I was able to experience the difference in seasons whilst on my different trips. My initial trips were in the Spring months where it was hot, dry and sunny but not unbearably so. This changed when I visited again in the month of August and it was well beyond 100 degrees Fahrenheit at barely 11 o’clock in the morning! I also had the opportunity to do some exploring in and beyond Muscat. The country itself is split into several distinct regions. Muscat is in the northern area bordering the United Arab Emirates and sits on the eastern coast. There is a lot of greenery and vegetation in this area as well as mountains the further north you travel but once you head inland you are soon met with relentless desert. Moving further south, the country borders Saudi Arabia and travelling away from the coastline you are again met with desert. The same is true of most of the southern part of the country, where the border is shared with Yemen, making this the hottest part of Oman.
Top of the Fort Nizwa. Photo credit: Alistair Wylie
Friend and colleague, Houd, on top of the fort in Nizwa. Photo credit: Alistair Wylie
I experienced a trip to a local sook which is an amazing experience to see all the different local goods on sale and had the opportunity to interact with local people. I also visited the inland fortified town of Nizwa, some 150km from Muscat. The capital itself houses many beautiful buildings such as the new opera house. Old Muscat town is even more interesting and is where I found the most intriguing sook as well as a visit to Al Alam Palace.
Al Alam Palace. Photo credit: Alistair Wylie
Muscat Opera House. Photo credit: Alistair Wylie
A wadi outside Muscat. Photo credit: Alistair Wylie
The one lasting impression that any visitor has when visiting Oman, apart from the friendly people, is the cleanliness and the wonderful smells and aromas wherever you go. I was never a huge fan of oud and “heavy” perfume scents before I visited Oman but once I got to experience real Middle Eastern oud and the rich aroma of pure perfume-based scents I became hooked. Virtually anything that contains oud is now my fragrance of choice! My advice is that if you have the opportunity to pursue any kind of work that involves Oman then take the chance, and if you that means you get to visit too then it will be a trip that you won’t regret. Oman is certainly on my holiday destination list having been ticked off my professional and business list. It is, for me, the unspoiled and relatively undiscovered jewel of the Middle East.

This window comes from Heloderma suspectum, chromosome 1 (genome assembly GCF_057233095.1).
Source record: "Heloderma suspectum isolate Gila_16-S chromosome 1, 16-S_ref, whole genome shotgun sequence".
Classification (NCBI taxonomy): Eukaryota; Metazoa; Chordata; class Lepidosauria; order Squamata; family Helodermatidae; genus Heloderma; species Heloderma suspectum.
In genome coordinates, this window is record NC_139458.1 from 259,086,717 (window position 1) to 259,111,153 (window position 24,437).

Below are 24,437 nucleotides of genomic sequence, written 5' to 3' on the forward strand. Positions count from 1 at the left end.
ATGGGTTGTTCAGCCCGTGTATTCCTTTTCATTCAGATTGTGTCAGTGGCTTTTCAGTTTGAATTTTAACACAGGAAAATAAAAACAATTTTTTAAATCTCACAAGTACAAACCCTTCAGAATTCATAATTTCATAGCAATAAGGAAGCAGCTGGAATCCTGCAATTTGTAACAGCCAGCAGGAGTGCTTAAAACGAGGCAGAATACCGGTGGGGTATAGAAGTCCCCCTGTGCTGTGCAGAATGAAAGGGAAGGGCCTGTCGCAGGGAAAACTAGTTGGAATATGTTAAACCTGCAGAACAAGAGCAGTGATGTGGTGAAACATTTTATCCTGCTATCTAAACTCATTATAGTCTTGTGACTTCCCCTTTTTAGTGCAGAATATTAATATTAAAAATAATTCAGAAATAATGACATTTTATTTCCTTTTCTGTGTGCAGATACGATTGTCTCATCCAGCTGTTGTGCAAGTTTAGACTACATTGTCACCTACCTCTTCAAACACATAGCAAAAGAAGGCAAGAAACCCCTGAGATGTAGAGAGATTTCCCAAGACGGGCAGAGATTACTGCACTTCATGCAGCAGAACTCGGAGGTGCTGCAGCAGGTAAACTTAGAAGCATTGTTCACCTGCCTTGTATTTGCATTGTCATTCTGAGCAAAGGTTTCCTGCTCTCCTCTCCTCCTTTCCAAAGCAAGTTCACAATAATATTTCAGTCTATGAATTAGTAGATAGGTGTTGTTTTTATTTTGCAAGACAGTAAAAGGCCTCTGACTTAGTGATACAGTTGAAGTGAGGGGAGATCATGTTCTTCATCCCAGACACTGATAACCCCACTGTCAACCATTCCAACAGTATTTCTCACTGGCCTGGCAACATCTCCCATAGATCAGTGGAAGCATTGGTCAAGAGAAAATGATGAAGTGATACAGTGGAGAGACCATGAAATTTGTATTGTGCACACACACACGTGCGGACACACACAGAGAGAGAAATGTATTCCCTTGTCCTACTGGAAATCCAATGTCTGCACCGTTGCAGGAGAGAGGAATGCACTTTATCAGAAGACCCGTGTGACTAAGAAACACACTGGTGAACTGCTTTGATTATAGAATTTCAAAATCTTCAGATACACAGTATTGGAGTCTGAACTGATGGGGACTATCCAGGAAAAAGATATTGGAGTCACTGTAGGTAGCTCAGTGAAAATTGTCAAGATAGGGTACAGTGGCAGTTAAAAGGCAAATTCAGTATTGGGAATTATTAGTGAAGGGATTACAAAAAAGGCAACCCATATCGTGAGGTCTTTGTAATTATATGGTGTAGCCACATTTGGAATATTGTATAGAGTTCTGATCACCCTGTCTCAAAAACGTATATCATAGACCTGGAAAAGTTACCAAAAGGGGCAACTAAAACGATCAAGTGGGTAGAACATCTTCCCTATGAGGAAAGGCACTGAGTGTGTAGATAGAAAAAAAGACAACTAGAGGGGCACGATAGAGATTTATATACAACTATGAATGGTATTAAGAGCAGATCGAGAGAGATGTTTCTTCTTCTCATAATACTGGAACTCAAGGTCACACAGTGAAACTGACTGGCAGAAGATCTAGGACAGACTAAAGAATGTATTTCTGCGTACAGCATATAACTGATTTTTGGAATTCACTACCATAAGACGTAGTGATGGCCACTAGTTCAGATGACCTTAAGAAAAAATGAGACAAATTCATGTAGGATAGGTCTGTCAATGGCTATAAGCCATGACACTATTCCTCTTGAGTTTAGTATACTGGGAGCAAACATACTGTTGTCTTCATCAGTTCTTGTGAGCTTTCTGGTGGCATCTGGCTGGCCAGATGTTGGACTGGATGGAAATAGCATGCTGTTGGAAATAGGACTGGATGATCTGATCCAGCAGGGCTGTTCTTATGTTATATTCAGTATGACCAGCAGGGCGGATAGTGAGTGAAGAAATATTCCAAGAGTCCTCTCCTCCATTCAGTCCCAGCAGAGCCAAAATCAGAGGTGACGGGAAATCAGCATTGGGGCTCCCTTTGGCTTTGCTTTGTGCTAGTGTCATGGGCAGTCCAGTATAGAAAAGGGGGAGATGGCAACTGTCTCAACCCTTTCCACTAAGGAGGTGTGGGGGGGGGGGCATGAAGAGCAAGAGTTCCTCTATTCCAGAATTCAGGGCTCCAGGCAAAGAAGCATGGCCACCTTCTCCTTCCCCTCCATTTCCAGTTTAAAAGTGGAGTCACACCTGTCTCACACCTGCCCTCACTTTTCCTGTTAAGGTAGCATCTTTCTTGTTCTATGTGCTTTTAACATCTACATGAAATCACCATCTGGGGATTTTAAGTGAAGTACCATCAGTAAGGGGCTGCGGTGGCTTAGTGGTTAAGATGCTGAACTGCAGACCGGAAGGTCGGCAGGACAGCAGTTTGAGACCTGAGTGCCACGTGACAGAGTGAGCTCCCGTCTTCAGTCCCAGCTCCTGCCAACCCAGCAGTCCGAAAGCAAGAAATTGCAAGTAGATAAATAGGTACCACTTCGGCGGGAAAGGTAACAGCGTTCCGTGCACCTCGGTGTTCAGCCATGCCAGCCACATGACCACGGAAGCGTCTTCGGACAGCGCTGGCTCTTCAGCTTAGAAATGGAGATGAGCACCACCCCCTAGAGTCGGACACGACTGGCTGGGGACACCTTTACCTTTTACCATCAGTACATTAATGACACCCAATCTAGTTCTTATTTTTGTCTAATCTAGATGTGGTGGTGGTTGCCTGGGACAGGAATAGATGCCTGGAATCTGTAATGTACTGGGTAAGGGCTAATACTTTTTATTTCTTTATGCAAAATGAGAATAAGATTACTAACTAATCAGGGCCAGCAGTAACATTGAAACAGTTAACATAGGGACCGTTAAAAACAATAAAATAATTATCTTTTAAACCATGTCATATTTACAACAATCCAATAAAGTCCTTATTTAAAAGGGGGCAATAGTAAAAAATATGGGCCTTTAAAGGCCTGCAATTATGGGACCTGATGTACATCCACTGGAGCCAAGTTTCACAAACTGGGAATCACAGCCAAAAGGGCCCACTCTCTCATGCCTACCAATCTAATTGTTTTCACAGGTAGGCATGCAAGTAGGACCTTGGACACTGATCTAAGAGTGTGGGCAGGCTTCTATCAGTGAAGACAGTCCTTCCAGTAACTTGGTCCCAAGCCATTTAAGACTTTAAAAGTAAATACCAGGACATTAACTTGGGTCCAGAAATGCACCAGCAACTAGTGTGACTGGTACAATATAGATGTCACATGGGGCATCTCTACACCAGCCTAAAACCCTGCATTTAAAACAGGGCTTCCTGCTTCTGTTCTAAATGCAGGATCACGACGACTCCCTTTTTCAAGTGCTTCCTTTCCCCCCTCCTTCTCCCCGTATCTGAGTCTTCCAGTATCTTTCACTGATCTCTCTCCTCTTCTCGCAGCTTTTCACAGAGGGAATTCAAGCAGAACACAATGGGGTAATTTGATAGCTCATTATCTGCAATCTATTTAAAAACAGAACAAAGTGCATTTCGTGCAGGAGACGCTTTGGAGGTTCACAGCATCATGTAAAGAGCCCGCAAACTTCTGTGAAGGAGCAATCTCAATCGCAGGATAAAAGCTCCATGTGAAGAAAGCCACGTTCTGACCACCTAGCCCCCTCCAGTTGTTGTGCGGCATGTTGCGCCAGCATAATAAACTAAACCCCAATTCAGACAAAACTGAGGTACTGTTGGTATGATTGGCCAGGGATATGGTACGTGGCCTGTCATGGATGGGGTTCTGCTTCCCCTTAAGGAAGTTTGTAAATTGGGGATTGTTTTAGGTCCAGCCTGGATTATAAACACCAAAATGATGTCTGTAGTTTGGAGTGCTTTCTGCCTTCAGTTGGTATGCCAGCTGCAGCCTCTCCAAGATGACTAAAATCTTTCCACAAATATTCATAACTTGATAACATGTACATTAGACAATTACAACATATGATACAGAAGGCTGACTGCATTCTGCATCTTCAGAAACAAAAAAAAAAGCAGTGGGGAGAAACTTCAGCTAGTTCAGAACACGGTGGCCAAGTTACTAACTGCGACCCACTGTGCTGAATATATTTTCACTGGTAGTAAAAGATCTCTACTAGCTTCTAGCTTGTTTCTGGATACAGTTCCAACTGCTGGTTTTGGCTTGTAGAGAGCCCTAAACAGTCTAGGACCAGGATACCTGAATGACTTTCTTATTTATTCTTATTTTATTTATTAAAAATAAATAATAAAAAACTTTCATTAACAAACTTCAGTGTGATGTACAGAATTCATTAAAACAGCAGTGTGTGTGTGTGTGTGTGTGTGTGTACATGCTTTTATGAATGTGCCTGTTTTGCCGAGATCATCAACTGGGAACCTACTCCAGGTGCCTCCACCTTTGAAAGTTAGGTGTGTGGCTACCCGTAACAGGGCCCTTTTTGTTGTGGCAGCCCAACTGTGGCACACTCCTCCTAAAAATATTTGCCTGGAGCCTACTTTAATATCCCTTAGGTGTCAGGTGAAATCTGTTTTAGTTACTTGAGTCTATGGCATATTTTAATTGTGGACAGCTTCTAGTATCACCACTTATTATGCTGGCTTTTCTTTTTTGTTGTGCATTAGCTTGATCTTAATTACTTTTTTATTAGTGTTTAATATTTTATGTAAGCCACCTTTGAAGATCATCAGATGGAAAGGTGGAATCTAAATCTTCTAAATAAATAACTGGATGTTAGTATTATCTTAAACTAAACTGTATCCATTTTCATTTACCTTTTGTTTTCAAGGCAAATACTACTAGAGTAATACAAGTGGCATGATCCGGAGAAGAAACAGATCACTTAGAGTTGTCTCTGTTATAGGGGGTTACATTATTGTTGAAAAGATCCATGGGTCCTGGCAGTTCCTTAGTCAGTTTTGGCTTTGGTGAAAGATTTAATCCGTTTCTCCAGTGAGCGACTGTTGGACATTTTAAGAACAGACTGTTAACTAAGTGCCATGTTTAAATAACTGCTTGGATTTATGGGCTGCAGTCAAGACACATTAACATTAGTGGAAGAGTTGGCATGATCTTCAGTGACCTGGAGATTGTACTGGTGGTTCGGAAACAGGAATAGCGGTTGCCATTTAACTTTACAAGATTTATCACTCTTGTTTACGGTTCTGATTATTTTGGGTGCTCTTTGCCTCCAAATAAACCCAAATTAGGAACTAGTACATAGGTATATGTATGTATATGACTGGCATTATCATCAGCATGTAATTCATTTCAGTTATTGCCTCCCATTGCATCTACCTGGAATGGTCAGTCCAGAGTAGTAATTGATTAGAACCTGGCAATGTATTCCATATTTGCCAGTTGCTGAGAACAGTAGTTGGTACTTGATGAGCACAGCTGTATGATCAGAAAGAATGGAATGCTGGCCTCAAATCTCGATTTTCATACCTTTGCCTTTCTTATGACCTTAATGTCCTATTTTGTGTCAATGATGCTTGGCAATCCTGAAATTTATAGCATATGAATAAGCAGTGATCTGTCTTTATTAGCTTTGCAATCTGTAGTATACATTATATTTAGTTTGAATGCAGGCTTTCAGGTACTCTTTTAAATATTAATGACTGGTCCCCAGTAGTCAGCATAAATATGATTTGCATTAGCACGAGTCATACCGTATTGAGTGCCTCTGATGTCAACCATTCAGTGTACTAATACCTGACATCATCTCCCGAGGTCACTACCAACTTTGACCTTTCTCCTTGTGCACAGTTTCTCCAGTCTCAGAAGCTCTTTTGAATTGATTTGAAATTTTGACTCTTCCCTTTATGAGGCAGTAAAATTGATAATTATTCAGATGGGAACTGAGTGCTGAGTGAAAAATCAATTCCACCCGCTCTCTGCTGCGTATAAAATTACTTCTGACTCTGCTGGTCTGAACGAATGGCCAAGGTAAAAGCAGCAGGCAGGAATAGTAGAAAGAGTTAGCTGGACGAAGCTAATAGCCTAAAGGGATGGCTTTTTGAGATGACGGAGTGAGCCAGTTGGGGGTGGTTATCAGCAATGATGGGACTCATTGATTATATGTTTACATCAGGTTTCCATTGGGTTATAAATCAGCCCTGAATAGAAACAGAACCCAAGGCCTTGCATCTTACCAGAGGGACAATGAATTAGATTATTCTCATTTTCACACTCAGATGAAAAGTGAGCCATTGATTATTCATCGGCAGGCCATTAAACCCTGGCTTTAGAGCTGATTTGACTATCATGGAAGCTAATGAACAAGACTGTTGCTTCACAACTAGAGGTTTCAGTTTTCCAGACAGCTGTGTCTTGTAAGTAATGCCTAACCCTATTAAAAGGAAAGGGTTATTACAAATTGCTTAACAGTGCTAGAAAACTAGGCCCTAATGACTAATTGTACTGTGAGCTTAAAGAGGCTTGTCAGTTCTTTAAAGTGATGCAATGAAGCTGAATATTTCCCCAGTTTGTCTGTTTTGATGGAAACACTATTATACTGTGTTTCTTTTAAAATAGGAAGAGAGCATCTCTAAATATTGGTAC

Alistair Wylie has worked in education for the past 25 years, originally qualifying as a teacher in high schools before moving into the further and higher education sector and eventually joining the Scottish Qualifications Authority (SQA) in 2004 as a national manager. He has held the post of Head of Qualifications at SQA since 2016 and has also had a successful career as a published education author. He is current Chair of the TAICEP Organisational Advancement Committee and is interested in all things to do with assessment, education and technology.
The Academic Credentials Evaluation Institute, Inc. (ACEI), was founded in 1994 and is based in Los Angeles, California, USA. ACEI is a full-service company providing complete and integrated services in the areas of international education research, credential evaluation, and translation. ACEI’s Global Consulting Group®, offers expertise in the following specialties: Media and Branding, Global Pathways, and Diversity, Equity and Inclusion (DEI) to interested institutions and organizations around the globe. www.acei-global.org